Slovak economy continues to grow at a solid pace; unemployment is at an all-time low. However, this doesn’t seem to be enough to considerably slow down the brain drain. Why is it so and what would need to happen to reverse the trend?
Because economic growth and unemployment is only a part of the picture. Nothing significant has been done about the push factors such as low quality of university education, minimal funding for scienctific research, low remuneration of nurses, teachers, etc. The two biggest groups leaving Slovakia are 19-year olds and 25-year olds. Seeking a better education or a better paying first job, they go abroad and soon they end up knowing the local job market better there and form more social connections than back home. When it comes to pull factors, nothing significant is being done on a national level. Some countries provide financial incentives, easier bureaucratic solutions upon return and so on. In the absence of policies, “tailored communication“ and job opportunities are what works best by far and this is what LEAF has been doing quite sucessfully over the last six years.
What do you mean by tailored communication?
There is a clear perception gap when it comes to Slovakia. Notwithstanding the above mentioned factors, Slovakia is not what it was in 2010, nor 2015. The number of attractive opportunities, investments, scale ups, innovations, as well as “lifestyle options“ has grown. Of course not in every field or region. However, opinion polls and anecdotal evidence show that this is not reflected in people’s perceptions. Look at the most read news articles online. They generally paint an extremely bleak picture – as if everything was utterly bad here. Going forward, we are going to put more effort into communicating the positive side of Slovakia. No unicorns, rainbows or instagram halušky but real-life success stories of people, initiatives, companies... A lot of good and even amazing things are going on.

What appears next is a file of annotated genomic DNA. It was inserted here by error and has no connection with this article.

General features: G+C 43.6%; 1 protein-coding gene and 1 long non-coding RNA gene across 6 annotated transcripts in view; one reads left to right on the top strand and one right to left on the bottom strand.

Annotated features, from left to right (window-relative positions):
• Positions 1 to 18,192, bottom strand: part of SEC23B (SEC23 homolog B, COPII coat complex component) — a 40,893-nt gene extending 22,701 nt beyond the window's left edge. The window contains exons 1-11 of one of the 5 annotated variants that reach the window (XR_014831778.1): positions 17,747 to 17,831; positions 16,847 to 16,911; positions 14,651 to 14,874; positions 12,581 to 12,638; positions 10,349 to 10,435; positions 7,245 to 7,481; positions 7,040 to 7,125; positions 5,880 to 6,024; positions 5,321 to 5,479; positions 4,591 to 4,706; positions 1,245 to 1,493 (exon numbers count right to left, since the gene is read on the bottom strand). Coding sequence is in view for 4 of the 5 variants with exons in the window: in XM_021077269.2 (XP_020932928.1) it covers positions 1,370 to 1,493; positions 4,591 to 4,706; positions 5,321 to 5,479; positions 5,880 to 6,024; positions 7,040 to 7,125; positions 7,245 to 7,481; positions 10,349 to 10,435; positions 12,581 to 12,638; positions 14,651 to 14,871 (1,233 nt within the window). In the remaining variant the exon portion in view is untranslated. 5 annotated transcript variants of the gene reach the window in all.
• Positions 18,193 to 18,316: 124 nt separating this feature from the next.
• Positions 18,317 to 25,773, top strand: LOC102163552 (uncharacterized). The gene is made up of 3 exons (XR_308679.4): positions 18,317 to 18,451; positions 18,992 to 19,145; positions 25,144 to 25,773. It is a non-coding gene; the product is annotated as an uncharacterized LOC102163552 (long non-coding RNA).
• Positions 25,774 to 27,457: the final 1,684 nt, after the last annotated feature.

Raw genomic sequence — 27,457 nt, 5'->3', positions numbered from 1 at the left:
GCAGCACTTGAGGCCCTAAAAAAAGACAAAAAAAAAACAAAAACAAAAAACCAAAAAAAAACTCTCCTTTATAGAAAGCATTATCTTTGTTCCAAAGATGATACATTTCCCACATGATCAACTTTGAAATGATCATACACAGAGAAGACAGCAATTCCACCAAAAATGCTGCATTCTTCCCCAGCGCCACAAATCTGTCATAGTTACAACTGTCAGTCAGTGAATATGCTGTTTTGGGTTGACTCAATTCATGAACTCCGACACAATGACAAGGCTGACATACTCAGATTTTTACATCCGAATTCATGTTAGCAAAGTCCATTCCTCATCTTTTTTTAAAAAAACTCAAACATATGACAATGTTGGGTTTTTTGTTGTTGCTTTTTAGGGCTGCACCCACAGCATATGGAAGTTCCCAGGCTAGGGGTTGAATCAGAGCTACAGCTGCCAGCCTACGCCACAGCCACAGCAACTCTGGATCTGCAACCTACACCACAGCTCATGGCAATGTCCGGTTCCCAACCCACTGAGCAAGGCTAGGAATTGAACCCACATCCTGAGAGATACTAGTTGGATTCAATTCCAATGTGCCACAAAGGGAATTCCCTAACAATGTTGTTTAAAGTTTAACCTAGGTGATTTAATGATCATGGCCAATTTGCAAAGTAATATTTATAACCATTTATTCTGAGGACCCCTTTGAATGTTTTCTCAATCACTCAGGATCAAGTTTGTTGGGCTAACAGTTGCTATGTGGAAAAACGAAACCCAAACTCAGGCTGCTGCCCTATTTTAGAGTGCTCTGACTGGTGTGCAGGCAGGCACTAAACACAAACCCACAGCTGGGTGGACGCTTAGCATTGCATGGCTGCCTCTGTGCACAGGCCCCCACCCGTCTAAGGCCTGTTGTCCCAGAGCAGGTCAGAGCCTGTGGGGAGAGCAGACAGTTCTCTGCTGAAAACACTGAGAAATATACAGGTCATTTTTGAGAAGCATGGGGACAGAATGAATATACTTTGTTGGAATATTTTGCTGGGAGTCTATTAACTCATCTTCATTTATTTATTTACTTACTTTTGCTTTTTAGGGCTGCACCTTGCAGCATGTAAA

To what extent do you communicate and cooperate with the business sphere?
The business sphere is key to our activities. It is also one of my most favorite parts of our work. It is where our long-term vision of a better Slovakia meets with the daily demands of practical reality. We focus on the most valuable resource of Slovakia – people, and this is what business needs the most, too. Hence, cooperation with businesses lies at the heart of our offer for Slovaks abroad. Excluding a mother or a boyfriend, a job opportunity is by far the best motivator for return. At the same time, businesses are in dire shortage of certain skillsets. For this reason, we work with over 70 organizations, over half of them being companies from almost every industry. We work with them to help them address their needs in terms of human capital by leveraging the potential and untapped resource in the form of Slovak diaspora. We are not just giving people jobs, we are the go-to place for talented Slovak diaspora and as such our job is also about “selling Slovakia“. These businesses are often the best real-life showcase of how far Slovakia can progress.
How do you perceive the role the business sphere should play in education? Is this potential being realized in Slovakia?
The business sphere should be a key partner in education. Business is fast and takes no prisoners. It is also key to the progress of any country or society. This is not to say that education should bend to the whims of business but if education is to be relevant, it has to reflect what the practical world is about. LEAF Academy has done a unique job in incorporating the two. A third of LEAF Academy’s curriculum is “entrepreneurial leadership“. It provides students with an opportunity to apply their knowledge and learn real-life skills and competencies through project-based learning. Students set up enterprises and initiatives that they work on with real-life counterparts (such as Neulogy or the Office of the President). From early on, they learn what it means to strategize, prototype, market, be agile, etc.
From the experience gathered through your programs, what are the strong points of the young generation of Slovaks and how could they translate into future positive developments of our country?
LEAF works with a small fraction of Slovakia’s young generation so the factor of self-selection is not to be underestimated. Still, the young people LEAF works with make us very enthusiastic about what future holds for us. They have guts! They are not afraid to confront, experiment, express themselves, be different or take and feel responsibility. They are very passionate about making an impact. It has become a buzzword you hear daily. A recruiter has recently told me that he is fascinated by the genuine passion and drive among the Slovak applicants in the last few years. I have interviewed people for organizations all around Slovakia as well as for my team and “impact“, “country“ and “responsibility“ are by far the most frequently mentioned words.
Jana Trnovská, Head of Slovak Professionals Abroad Program, LEAF Organization